I’m proud of the work we’re doing for women across the country. But, as the Labour party fights for me to feel safer in society, I still feel unsafe in the Labour party.

These problems are not unique to the Labour party; misogyny is everywhere in politics. You just have to look on Twitter to see women MPs – and any woman who speaks out – receiving rape and death threats. Women at political events are subject to threatening behaviour and sexual harassment. Sexism and violence against women at its heart is about power and control. And, as we all know, nowhere is power more highly-prized and sought-after than in politics.

While we campaign against misogyny, we must not fall into the trap of thinking Labour is above it; doing so lets women members down and puts the party in danger of not taking them seriously when they report incidents. 

The House of Commons’ women and equalities committee recently stated that political parties should have robust procedures in place to prevent intimidation, bullying or sexual harassment. The committee looked at this thanks to the work of Gavin Shuker, who has helped in taking up this issue since we first started highlighting it. Labour should follow this advice, put its values into action and change its structures and culture if we are to make our party safe for women.

We need thorough and enforced codes of conduct: online, offline and at all levels of the party, from branches to the parliamentary Labour party. These should be made clear to everyone upon joining, include reminders at the start of meetings and be up in every campaign office in the country.

Too many members – particularly new and young members – say they don’t know how to report incidents or what will happen if they do. This information should be given to all members, made easily available on the website and circulated to all local parties.

Too many people – including MPs and local party leaders – still say they wouldn’t know what to do if a local member told them they had been sexually harassed. All staff members and people in positions of responsibility should be given training, so they can support members and feel comfortable responding to issues.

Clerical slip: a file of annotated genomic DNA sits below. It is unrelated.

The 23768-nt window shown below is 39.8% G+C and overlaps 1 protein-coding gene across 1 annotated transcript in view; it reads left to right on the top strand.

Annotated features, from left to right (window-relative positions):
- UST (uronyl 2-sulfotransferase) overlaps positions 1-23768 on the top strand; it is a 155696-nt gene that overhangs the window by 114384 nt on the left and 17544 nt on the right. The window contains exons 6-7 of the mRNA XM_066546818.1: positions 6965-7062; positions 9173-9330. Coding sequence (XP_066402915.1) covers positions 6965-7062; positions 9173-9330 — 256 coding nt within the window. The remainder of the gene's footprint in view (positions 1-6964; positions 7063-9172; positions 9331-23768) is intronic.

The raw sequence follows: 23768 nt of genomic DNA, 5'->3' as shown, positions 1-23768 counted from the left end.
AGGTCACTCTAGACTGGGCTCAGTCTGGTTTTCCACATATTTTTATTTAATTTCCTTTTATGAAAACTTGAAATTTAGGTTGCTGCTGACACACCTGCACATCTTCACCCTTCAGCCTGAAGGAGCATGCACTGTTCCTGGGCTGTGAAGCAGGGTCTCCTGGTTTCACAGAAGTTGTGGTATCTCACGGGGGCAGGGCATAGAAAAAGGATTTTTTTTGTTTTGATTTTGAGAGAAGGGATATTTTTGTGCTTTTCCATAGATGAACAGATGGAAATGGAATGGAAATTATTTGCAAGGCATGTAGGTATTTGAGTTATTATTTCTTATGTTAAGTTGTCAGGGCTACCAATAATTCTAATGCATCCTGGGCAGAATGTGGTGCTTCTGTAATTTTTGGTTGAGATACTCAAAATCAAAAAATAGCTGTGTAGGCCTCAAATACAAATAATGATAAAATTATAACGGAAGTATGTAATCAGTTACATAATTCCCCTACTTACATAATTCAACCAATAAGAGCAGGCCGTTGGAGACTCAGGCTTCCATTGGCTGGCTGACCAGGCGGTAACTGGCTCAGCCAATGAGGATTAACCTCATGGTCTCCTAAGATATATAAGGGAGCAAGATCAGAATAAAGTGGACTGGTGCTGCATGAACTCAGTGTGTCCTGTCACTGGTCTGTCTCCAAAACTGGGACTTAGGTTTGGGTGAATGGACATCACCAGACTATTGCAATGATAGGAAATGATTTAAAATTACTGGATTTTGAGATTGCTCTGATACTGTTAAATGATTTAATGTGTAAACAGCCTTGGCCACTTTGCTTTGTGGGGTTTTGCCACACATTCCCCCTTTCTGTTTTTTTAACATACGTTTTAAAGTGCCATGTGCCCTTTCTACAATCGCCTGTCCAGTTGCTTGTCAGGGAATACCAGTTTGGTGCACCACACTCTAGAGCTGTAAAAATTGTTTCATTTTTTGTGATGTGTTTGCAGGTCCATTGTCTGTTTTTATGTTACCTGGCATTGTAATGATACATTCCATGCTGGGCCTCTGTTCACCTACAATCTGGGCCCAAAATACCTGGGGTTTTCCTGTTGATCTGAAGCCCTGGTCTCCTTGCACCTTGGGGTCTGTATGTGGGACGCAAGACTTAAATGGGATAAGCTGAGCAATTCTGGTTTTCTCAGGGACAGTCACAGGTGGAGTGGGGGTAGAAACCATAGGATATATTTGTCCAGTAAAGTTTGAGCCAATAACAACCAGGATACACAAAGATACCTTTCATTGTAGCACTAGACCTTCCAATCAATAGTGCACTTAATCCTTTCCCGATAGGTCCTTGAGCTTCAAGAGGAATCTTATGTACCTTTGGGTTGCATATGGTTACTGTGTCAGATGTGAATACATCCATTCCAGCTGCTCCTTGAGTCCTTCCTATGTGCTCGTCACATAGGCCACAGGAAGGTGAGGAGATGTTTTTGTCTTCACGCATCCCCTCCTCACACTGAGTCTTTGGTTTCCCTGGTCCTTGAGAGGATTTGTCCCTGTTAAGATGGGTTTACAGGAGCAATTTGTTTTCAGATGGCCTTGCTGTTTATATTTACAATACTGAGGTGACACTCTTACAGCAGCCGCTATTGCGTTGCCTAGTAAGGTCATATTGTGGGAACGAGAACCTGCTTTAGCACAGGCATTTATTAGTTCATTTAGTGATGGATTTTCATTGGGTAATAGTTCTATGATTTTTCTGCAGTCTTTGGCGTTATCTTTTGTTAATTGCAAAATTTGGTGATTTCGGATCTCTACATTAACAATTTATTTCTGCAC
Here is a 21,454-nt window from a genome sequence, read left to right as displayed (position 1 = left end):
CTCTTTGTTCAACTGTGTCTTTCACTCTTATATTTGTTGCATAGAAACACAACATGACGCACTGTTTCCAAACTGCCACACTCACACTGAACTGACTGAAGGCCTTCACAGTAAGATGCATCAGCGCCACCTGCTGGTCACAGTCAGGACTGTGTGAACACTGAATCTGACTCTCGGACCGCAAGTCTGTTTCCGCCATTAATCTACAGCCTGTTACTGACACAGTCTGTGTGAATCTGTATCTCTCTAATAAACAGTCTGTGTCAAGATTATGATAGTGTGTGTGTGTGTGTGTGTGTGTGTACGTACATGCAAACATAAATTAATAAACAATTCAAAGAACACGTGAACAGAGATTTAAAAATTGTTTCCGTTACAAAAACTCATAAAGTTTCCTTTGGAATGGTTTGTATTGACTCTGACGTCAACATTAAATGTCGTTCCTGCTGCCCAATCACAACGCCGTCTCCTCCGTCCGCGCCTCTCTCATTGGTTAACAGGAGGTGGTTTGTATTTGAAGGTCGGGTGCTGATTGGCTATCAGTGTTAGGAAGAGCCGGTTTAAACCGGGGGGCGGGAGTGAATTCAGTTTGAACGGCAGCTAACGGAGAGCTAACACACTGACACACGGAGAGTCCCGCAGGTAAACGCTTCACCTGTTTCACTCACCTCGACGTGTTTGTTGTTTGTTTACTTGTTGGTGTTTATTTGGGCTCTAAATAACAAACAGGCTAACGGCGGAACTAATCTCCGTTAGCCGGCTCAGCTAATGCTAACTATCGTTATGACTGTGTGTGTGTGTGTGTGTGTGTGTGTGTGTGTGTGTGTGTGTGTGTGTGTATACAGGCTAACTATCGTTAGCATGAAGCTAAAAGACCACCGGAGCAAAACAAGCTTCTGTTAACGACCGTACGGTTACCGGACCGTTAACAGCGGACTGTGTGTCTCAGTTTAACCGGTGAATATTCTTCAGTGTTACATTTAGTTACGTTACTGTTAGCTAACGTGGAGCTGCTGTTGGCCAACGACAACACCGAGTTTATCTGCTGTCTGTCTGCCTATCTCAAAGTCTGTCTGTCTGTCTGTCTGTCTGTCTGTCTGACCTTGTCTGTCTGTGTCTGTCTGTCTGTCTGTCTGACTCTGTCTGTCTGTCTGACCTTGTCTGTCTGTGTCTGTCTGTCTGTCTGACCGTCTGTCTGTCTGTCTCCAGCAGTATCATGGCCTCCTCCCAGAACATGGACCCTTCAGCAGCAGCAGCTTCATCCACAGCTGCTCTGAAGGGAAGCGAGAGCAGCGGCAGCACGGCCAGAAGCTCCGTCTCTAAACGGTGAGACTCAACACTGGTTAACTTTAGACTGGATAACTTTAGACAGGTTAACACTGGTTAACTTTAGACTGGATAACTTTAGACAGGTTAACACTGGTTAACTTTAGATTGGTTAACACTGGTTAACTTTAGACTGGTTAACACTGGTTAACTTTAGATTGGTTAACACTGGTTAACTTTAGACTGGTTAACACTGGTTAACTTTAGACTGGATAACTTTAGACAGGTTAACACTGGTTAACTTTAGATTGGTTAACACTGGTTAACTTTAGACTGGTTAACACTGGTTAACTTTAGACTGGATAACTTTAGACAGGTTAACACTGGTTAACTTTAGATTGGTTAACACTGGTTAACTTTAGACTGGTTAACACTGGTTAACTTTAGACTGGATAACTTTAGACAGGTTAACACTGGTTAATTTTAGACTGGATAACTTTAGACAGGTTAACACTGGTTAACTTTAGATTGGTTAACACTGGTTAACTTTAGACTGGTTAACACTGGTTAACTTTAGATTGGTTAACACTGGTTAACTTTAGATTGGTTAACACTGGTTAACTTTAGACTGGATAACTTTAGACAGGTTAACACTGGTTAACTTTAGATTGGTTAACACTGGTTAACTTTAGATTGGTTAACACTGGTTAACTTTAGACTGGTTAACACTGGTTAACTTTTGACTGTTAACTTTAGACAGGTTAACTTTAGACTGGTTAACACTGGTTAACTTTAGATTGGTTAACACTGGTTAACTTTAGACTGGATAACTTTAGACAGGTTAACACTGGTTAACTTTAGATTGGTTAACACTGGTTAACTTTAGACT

Having a third party organisation or individual to deal with complaints of this nature would be a huge help too. Their contact details should be easy to find on the website. This organisation should, crucially, be independent of influence from elsewhere in the party. This would allow them to perform their role without political pressures or bias. We need a system that gives members confidence that they will be treated fairly, not one where members are worried about reporting incidents because the man in question holds power, has certain political allies or is a friend or colleague of the person you are supposed to complain to.

Giving this third party the resources and access they need to identify issues within our party and recommend further changes to the NEC would help to begin a continuous process of improving both our structures and culture.

Labour should champion a more open culture, where people feel able to report incidents and don't have to worry about ruining their career or facing political repercussions if they do so. Problems should not be brushed under the carpet. It takes bravery to admit your faults. But, until these problems are faced head-on, they will not go away.

Being the party of equality does not mean Labour is immune to misogyny and sexual harassment, but it does mean it should lead the way on tackling it.

Now is the time for Labour to practice what it preaches and prove it is serious about women’s equality.

Bex Bailey was on Labour’s national executive committee from 2014 to 2016.